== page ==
There’s an incredible amount of green areas in London. Since I came here I’ve been interesting in visiting as many parks as possible; for me this is an interesting way to see how different cities coexist within a major city such as London.
During 2012/13, we lived in three different areas (WC1 – Central London, SW2 – South London and N7- North London, and yes, we moved three times in a year…); that’s why I had the chance to visit many parks, Tooting Bec, Clapham Common, watching fireworks at Brockwell park for bonfire night, deers in Richmond Park, walking through Regent’s Park and the Regent’s Canal; of course, St. James and Hyde Park are compulsory visits in the first months and every time we have friends coming to London.
I also did an essay on Broadway market with an ethnographic visit to London Fields; I enjoyed the lovely summer weather with a picnic at Victoria Park and Finsbury Park. Near to our home, we went for a run in Tufnell Park playing fields, Whittington Park and Dartmouth Park, once I walked for over an hour to Highgate Woods. Closer to home, my favorites parks for a walk are Hampstead Heath and Waterlow Park.
I can’t stop comparing London parks with the use of public space in Santiago. Here in London people go to parks and use them recurrently every day, with rain or sunshine, for the 1 o’clock club and children playground, to have lunch, to play sports or walking their dogs, for barbecues, picnic and drinks with friends. Also, parks are reservoir for nature and wildlife, I love the many ponds, trees, flowers, ducks, swans and squirrels. On the contrary, in Santiago it’s more usual to find just pigeons and many stray dogs.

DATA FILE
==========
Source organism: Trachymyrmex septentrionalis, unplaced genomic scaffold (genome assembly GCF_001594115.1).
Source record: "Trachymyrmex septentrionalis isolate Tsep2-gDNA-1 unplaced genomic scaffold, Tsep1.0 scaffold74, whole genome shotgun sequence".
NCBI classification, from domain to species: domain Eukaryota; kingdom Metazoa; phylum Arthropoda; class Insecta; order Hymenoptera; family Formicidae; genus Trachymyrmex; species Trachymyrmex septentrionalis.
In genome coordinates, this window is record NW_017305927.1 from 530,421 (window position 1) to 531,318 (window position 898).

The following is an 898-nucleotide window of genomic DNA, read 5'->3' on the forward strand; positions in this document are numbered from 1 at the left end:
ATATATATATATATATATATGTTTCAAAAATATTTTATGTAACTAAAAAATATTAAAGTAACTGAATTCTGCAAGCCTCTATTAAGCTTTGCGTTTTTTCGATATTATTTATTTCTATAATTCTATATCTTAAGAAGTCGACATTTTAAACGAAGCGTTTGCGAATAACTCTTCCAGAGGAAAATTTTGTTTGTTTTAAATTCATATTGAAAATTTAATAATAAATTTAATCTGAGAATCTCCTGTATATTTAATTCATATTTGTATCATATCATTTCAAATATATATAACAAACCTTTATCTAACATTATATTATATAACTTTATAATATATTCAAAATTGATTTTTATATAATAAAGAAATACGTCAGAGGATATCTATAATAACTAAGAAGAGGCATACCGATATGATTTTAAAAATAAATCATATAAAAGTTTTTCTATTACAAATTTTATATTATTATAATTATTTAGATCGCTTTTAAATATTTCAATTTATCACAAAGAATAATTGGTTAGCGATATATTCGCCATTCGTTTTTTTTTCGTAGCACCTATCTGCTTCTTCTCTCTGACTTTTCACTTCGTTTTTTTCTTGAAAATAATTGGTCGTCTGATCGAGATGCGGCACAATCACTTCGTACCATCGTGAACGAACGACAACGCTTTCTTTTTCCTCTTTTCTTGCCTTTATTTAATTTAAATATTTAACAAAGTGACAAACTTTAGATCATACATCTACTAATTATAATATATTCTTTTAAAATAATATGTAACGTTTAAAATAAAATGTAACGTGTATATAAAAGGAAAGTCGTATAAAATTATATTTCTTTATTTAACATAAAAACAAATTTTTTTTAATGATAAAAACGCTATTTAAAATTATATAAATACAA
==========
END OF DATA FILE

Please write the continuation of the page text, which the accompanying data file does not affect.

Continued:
On top, Hyde Park (left) and Waterlow Park (right). At the bottom, London Fields (left) and Hampstead Heath (right). Source: My own pictures.
What about class?
There are parks, squares and open spaces in almost every neighborhood in London, while in Santiago parks and green areas are a privilege; main parks are located in middle-high income neighborhoods. There are fabulous places, especially the hills, but the average distribution of green areas are tied with income and class segregation.
From what I’ve seen during the past year, there has been a revival of “park life” with massive cycling to the Parque Metropolitano de Santiago (Metropolitan Park, San Cristobal Hill), sports and musical events (Parque Bustamante, Costanera Andrés Bello, Parque O’Higgins), film screenings and theatre festivals during the spring and summer (Parque Araucano, Parque Bicentenario) and of course picnics (Parque Forestal). Although there are interesting open spaces in the city, the location and availability of green spaces is still a sign of urban inequality in Santiago.
Cerro San Cristobal – Parque Metropolitano, Santiago, Chile. Source: http://urbansantiago.blogspot.co.uk/
When I thought about basing my research in London I was inspired by urban life and urban space occupation. My research will be focus on food, but on street food and how urban spaces are also build upon the arrival of new cultural and creative activities. For me, this forms of cultural life and experiencing urban space contribute to the generation of new urban cultural forms, some more permanent than others.
This week I joined a group of London ethnographers; academics and researchers working in different topics/areas but with a common interest on the experience of the city. Very exciting times to live and research in London.